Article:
Thiel has said he is sitting out the 2024 election entirely. Three people familiar with his thinking said his decision was driven by the absence of a candidate who reflects his views and the erosion of his privacy that has accompanied his highly visible involvement in presidential politics.
But pressure from the billionaire’s friends and his husband — amid his alienation from a party that is leaning heavily into divisive cultural fights — also pushed him away from the GOP, according to the people.
Thiel continued to support GOP Senate candidate Blake Masters in 2022, even as Masters railed against the Supreme Court’s legalization of same-sex marriage, despite attending Thiel’s wedding to a man.
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But Thiel’s inner circle of gay friends criticized him for backing Masters and for remaining a key GOP donor at a time when the party was taking increasingly anti-LGBTQ+ stances.
Ellison and Leone turned away from Trump after the 2020 election. While Leone renounced Trump publicly after the Jan. 6 attack, Ellison discontinued his relationship with Trump after the election-strategies phone call, said one of the people familiar with his thinking.
“Let’s put it this way: That was the last call [with Trump’s campaign] he was ever on,” said the person, who noted that Ellison participated in the call as a courtesy.
Thiel and Leone declined to comment. Ellison and McNealy did not respond to requests for comment.
Even Republicans in Silicon Valley who resisted Trump are struggling to land the right allies in Washington. Sacks, who has donated to DeSantis, spent weeks working with former PayPal executive Elon Musk to secure a live-stream to launch DeSantis’s campaign on X, at the time known as Twitter.
But people familiar with Sacks’s thinking say he has grown increasingly disillusioned with DeSantis, who is lagging badly in national polls.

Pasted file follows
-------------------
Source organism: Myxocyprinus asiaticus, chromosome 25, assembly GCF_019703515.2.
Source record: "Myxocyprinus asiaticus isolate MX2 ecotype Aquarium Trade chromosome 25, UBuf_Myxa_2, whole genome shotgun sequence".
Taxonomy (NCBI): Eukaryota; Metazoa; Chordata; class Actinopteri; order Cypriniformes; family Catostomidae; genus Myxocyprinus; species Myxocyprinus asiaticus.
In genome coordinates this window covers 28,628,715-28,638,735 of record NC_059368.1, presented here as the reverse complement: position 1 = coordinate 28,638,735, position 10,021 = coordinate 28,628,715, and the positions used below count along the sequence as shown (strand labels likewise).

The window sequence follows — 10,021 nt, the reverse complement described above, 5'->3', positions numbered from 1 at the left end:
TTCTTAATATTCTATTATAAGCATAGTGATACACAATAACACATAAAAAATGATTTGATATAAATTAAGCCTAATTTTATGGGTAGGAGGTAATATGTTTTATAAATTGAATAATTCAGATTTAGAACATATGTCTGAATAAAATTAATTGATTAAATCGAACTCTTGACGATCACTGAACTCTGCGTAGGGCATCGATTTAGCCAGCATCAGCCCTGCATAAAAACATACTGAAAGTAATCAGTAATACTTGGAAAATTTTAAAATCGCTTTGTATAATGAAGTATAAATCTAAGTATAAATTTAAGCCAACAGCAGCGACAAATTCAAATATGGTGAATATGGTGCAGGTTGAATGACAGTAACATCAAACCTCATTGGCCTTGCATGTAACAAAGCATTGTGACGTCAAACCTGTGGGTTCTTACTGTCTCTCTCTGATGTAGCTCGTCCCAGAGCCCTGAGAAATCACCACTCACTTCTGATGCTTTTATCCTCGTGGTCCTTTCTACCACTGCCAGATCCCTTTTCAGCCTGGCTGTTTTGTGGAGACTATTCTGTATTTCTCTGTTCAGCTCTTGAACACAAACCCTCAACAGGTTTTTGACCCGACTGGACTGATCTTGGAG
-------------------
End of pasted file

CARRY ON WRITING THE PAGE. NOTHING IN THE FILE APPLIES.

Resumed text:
When Sacks and the investor Joe Lonsdale, a longtime Thiel protégé, hosted a fundraiser in California for DeSantis in September, Lonsdale didn’t show up. Sacks hosted a $50,000-a-head fundraiser for Ramaswamy the next day.
A person familiar with Sacks’s thinking said that the DeSantis fundraiser was long-planned but that the Ramaswamy event was added to the calendar last-minute — a sign of Sacks’s growing interest in Ramaswamy’s libertarian, tear-it-all-down agenda.
Sacks and other supporters tolerated some of DeSantis’s more polarizing positions, such as his fights with Disney over transgender issues and his six-week abortion ban. Some of those battles aligned with Silicon Valley leaders’ agendas: Like DeSantis, Sacks frequently used Twitter to criticize the news media and the “woke” left. Thiel, who also has criticized wokeness, praised DeSantis in a speech last year as a model for the GOP.
But Silicon Valley donors, including Sacks and Thiel, began to feel that DeSantis’s brawls were becoming a distraction — and that he never transitioned to a broader presidential message as he slid in the polls.